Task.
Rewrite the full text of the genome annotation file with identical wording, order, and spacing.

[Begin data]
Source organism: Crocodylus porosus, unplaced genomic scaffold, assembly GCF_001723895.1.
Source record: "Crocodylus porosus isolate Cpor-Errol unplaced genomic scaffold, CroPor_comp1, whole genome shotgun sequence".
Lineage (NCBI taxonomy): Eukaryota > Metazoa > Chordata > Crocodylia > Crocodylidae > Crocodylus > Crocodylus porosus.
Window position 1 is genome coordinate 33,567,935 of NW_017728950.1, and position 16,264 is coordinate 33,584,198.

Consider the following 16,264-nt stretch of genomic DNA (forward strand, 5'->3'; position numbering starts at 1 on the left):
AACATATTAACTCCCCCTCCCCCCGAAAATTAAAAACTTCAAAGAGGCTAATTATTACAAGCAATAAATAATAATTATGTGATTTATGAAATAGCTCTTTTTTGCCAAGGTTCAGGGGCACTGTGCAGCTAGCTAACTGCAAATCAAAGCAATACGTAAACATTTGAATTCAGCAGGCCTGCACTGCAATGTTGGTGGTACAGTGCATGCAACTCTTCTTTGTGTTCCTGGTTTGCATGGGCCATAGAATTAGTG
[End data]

Source organism: Crocodylus porosus, unplaced genomic scaffold, assembly GCF_001723895.1.
Source record: "Crocodylus porosus isolate Cpor-Errol unplaced genomic scaffold, CroPor_comp1, whole genome shotgun sequence".
Lineage (NCBI taxonomy): Eukaryota > Metazoa > Chordata > Crocodylia > Crocodylidae > Crocodylus > Crocodylus porosus.
Window position 1 is genome coordinate 33,567,935 of NW_017728950.1, and position 16,264 is coordinate 33,584,198.

Consider the following 16,264-nt stretch of genomic DNA (forward strand, 5'->3'; position numbering starts at 1 on the left):
AACATATTAACTCCCCCTCCCCCCGAAAATTAAAAACTTCAAAGAGGCTAATTATTACAAGCAATAAATAATAATTATGTGATTTATGAAATAGCTCTTTTTTGCCAAGGTTCAGGGGCACTGTGCAGCTAGCTAACTGCAAATCAAAGCAATACGTAAACATTTGAATTCAGCAGGCCTGCACTGCAATGTTGGTGGTACAGTGCATGCAACTCTTCTTTGTGTTCCTGGTTTGCATGGGCCATAGAATTAGTG